This is not a great story. This is a fragmented note I am making to this blog. The thesis of the post is:
Learning is story telling. Avoid ignorance.
Learning is story telling because we make sense of the world through stories. Teachers job has always been story telling. This should be in the core of the students activity, too. Tell stories.
Listen to a story someone is telling you, and tell a new story for someone willing to listen to you. You are learning. It’s actually pretty simple.
Laurie Anderson said in the weekend’s Financial Times:
“Wow, it doesn’t matter that it’s not true, it matters that it is a good story…it has an evil king and hidden weapons”.
Last week in a conference in Finland Olli-Pekka Heinonen of YLE, the Finnish Broadcasting Company said something like this:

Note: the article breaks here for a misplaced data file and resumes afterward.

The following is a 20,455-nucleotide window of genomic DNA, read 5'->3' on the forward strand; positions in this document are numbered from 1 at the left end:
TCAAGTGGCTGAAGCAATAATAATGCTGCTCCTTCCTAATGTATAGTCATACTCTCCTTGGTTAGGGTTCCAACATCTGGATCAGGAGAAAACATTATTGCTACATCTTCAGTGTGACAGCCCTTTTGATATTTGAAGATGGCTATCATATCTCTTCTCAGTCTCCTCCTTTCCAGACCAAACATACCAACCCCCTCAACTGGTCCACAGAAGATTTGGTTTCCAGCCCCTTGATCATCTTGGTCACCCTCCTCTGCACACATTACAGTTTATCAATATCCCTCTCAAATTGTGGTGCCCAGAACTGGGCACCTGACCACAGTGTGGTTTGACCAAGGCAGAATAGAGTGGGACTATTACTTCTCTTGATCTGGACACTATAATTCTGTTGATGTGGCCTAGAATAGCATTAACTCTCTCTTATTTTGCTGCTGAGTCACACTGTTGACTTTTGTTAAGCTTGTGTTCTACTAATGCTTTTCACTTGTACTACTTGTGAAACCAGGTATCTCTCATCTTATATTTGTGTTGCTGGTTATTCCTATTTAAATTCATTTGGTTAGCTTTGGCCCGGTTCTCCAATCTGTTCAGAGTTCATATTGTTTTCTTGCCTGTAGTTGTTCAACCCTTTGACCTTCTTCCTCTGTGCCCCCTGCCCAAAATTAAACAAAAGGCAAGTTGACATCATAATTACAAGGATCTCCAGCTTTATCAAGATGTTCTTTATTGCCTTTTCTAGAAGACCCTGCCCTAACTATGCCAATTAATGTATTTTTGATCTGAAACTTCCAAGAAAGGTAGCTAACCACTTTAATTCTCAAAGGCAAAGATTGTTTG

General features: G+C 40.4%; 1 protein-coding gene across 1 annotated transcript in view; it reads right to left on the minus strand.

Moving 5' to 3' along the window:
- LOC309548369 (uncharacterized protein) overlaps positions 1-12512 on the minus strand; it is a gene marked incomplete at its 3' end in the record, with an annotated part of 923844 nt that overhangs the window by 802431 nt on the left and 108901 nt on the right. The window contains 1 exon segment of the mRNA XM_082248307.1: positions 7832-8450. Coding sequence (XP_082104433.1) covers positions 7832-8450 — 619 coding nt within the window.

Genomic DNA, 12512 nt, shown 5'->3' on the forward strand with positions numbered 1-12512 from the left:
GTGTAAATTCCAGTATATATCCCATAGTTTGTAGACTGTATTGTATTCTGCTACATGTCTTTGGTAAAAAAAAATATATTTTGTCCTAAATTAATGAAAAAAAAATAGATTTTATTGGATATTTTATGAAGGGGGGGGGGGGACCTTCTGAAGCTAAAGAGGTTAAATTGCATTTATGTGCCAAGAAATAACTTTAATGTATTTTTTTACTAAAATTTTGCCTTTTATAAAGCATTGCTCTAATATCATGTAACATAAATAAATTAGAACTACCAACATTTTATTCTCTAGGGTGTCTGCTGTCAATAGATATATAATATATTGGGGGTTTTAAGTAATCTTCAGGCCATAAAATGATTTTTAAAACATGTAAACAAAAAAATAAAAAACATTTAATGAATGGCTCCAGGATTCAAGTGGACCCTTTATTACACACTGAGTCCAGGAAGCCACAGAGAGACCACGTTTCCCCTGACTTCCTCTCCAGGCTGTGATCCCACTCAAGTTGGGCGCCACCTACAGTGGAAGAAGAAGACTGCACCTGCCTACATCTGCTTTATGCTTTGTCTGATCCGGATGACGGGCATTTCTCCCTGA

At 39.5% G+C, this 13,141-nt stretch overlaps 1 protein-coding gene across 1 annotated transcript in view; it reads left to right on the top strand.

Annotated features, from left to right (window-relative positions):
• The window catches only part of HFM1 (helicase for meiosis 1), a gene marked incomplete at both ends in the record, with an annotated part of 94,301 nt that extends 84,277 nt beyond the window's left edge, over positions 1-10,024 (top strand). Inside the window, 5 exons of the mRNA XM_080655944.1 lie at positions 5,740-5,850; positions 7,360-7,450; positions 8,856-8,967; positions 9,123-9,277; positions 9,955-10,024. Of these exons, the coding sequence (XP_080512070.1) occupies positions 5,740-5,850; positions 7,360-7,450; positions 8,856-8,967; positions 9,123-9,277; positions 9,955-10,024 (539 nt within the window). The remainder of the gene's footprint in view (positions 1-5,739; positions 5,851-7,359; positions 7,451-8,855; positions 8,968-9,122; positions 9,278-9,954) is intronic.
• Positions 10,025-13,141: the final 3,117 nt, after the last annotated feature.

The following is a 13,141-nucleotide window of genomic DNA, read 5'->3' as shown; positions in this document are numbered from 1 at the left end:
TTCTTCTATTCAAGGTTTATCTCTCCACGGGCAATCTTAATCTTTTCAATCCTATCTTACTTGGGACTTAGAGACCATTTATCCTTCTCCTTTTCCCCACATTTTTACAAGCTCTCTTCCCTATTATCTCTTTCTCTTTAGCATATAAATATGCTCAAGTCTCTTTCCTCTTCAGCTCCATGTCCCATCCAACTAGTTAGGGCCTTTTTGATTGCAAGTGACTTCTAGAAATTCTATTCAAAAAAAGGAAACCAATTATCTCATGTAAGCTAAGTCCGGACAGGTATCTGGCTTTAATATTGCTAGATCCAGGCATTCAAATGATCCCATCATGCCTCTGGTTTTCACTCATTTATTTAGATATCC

“With digitalization everything is changing; our work, organization – everything, except the fact that we are still in the story telling business”. (This is not an exact quotation)
Some weeks ago in a PARC Forum in California Chris Anderson (not related to Laurie Anderson, as far as I know) said something like this:
“I find the news from my daughters playground much more interesting than the news telling that my country is again bombing some country somewhere”. (This is not an exact quotation)
Two Andersons and Heinonen are all so right but do they ask the real question: who is telling all the stories and who is willing to listen them? I assume we all agree with Laurie Anderson’s another point:
“what I find dangerous is ignorance…”
…and I’ll continue: Ignorance to listen and ignorance to tell stories for yourself and for your children is dangerous. Ignorance of the sad stories – those that are often called the truth – is most dangerous, because it meanas that you are not learning anymore.